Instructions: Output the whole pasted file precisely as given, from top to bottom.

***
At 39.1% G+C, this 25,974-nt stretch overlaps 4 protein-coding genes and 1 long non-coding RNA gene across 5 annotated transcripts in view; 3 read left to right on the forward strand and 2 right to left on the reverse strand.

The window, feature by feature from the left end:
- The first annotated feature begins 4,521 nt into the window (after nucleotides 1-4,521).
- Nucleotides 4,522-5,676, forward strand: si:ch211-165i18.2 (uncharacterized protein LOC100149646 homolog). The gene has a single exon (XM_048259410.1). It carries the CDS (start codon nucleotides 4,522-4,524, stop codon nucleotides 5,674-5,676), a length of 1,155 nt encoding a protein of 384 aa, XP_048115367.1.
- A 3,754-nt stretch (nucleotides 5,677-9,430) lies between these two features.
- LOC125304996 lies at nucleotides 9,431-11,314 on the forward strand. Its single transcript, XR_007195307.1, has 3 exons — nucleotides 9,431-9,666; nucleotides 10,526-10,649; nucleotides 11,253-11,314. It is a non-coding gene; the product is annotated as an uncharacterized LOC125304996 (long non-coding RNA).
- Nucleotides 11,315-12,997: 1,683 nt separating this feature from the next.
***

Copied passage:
At 39.1% G+C, this 25,974-nt stretch overlaps 4 protein-coding genes and 1 long non-coding RNA gene across 5 annotated transcripts in view; 3 read left to right on the forward strand and 2 right to left on the reverse strand.

The window, feature by feature from the left end:
- The first annotated feature begins 4,521 nt into the window (after nucleotides 1-4,521).
- Nucleotides 4,522-5,676, forward strand: si:ch211-165i18.2 (uncharacterized protein LOC100149646 homolog). The gene has a single exon (XM_048259410.1). It carries the CDS (start codon nucleotides 4,522-4,524, stop codon nucleotides 5,674-5,676), a length of 1,155 nt encoding a protein of 384 aa, XP_048115367.1.
- A 3,754-nt stretch (nucleotides 5,677-9,430) lies between these two features.
- LOC125304996 lies at nucleotides 9,431-11,314 on the forward strand. Its single transcript, XR_007195307.1, has 3 exons — nucleotides 9,431-9,666; nucleotides 10,526-10,649; nucleotides 11,253-11,314. It is a non-coding gene; the product is annotated as an uncharacterized LOC125304996 (long non-coding RNA).
- Nucleotides 11,315-12,997: 1,683 nt separating this feature from the next.